This won’t come as news to anyone who pays attention to crime statistics, but the U.S. Department of Justice (DOJ) has found that the vast majority of criminals armed with firearms obtained their guns from a place other than a gun shop or gun show.
A nationwide survey conducted in 2016 of 1.37 million inmates at both the sate and federal level found that about a third say they possessed or carried a firearm while committing the crime that landed them in prison.
Of those 256,400 prisoners, about 43 percent said they obtained their guns from illicit sources, often by bartering stolen goods or drugs.
The next leading source of criminal guns, coming in at about 25 percent, came as gifts or purchases from friends or family members.
Surprisingly, only about 6 percent said they stole the guns they used in their crimes.
So what about legal sources like gun shows, flea markets, gun shops, and pawn shops? Only about 10 percent of the criminals surveyed said they were able to get a gun from these outlets through direct purchases or trades. Of those, most reported that they went through a background check during the purchase. However, in many cases, the individuals did not use their real name or information.
After all that, it appears that only 1.3 percent of prisoners who committed crimes with firearms had obtained them through a retail sale.
In this story from guns.com, firearms industry insiders with the National Shooting Sports Foundation said the news comes as no surprise, as they have long noted the steady decline in the number of firearms sourced from gun retailers used by criminals.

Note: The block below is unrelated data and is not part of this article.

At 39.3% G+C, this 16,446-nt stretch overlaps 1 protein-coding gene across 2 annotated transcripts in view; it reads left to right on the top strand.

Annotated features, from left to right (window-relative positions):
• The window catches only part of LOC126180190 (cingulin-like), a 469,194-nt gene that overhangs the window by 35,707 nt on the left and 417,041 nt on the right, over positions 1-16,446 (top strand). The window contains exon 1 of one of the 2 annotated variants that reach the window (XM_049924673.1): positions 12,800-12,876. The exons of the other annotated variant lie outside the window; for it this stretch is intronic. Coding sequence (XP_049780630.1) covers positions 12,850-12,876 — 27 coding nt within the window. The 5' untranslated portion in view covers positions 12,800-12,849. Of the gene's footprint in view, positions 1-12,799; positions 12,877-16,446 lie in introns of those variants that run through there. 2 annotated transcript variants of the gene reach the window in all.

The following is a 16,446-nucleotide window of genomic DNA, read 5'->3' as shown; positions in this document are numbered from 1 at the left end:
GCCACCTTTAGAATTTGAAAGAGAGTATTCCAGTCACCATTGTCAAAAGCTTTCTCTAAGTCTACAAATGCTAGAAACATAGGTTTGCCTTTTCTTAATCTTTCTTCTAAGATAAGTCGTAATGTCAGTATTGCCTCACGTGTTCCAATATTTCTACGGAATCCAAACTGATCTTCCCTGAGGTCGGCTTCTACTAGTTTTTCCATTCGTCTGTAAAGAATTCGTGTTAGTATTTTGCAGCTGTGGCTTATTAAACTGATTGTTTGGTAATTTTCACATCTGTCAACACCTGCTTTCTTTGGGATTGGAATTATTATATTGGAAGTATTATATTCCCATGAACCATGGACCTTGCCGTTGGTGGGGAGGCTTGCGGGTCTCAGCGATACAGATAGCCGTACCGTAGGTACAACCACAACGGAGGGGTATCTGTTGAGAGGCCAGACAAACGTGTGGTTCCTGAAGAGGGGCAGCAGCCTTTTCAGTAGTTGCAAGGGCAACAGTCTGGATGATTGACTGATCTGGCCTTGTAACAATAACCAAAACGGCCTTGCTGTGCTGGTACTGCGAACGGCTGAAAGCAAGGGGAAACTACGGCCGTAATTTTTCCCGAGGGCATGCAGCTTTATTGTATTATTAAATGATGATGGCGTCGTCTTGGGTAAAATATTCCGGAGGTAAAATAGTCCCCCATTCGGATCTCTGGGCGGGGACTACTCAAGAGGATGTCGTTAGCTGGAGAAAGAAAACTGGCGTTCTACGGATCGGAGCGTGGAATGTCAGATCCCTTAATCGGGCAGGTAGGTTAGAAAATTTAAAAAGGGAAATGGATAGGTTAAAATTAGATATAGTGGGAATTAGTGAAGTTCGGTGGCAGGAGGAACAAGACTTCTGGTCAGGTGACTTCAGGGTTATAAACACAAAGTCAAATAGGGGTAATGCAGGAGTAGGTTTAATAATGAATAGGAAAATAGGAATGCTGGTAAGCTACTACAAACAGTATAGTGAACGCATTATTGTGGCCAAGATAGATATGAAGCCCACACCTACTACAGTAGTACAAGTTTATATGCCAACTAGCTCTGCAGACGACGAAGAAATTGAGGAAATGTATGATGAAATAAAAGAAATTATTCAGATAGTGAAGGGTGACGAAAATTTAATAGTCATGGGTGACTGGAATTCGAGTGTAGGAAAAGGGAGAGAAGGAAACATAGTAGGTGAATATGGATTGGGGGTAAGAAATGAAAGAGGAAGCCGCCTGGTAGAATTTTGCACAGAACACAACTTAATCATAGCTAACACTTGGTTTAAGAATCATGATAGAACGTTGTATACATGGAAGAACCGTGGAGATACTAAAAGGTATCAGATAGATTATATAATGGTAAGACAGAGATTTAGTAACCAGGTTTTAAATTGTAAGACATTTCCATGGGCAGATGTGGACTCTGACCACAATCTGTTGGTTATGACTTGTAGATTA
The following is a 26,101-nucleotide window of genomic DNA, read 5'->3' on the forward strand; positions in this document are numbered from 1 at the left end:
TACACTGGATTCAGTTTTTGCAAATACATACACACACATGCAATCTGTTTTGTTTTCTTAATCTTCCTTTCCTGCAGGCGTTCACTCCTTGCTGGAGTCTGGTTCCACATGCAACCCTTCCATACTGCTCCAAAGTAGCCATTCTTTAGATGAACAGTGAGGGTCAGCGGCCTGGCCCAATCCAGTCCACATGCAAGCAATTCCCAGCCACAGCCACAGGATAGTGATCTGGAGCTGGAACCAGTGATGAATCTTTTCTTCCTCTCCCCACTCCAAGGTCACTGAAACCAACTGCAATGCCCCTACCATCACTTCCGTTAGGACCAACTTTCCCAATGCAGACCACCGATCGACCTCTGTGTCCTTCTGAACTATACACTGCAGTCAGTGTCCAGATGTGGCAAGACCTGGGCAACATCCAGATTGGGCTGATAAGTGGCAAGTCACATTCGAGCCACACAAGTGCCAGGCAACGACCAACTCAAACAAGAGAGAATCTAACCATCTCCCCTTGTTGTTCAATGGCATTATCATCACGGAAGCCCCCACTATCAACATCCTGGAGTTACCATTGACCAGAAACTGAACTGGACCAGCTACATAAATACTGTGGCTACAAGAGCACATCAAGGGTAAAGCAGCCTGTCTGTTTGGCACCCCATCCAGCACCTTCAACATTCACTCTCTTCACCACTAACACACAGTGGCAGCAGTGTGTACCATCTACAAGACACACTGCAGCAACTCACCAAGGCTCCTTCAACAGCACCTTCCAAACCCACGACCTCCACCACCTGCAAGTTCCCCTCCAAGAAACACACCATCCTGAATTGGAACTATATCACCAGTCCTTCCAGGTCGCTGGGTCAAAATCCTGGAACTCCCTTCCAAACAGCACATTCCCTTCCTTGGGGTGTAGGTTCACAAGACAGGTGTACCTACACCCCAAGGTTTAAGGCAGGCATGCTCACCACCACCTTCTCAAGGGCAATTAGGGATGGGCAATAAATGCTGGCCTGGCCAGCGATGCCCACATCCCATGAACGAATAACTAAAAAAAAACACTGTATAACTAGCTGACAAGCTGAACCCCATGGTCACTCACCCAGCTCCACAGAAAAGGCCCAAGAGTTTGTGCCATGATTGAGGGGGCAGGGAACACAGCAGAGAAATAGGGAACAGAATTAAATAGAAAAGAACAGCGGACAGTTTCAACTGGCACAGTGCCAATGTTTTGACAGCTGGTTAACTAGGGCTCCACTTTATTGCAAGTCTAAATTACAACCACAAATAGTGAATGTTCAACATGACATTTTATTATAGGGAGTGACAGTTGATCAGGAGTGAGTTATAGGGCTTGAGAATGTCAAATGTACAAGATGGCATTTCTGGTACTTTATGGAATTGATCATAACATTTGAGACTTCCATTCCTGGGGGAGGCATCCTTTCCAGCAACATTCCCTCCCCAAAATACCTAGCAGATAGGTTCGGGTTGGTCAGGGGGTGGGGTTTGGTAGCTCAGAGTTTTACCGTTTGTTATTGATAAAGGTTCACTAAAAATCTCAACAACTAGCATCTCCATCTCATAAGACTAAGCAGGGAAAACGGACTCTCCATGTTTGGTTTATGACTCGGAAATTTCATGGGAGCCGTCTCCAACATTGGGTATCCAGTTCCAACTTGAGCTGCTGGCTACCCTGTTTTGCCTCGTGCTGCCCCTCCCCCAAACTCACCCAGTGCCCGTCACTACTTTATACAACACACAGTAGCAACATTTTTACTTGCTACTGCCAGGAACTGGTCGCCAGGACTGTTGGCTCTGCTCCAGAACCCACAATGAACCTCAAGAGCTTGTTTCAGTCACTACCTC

“While the latest survey covers federal inmates as well, our chart above compares only the state inmate data, which has been a consistent metric over time,” said Lawrence G. Keane, NSSF senior vice president of government and public affairs in the story. “This apples-to-apples comparison reveals that only 10 percent of criminals obtained their firearm from a retailer. Of that small and declining share, the survey shows that about 7 percent of inmates used their own names when purchasing a firearm from a retailer.”
In 1991, retailers accounted for about 21 percent of guns possessed by state inmates. By 1997, the number had dropped to 14 percent. In the survey released this week for 2016, that number is down to 10 percent, showing it is more difficult for criminals to buy guns in the U.S. than perhaps ever before.
Keane added that this regular survey has “consistently shown that there is no such thing as criminals exploiting a ‘gun show loophole’ to arm themselves for their crimes. Perhaps lawmakers should spend less time on these ‘solutions in search of a problem’ and more time on fixing the background check system, or on any of the issues that voters actually rank as a priority.”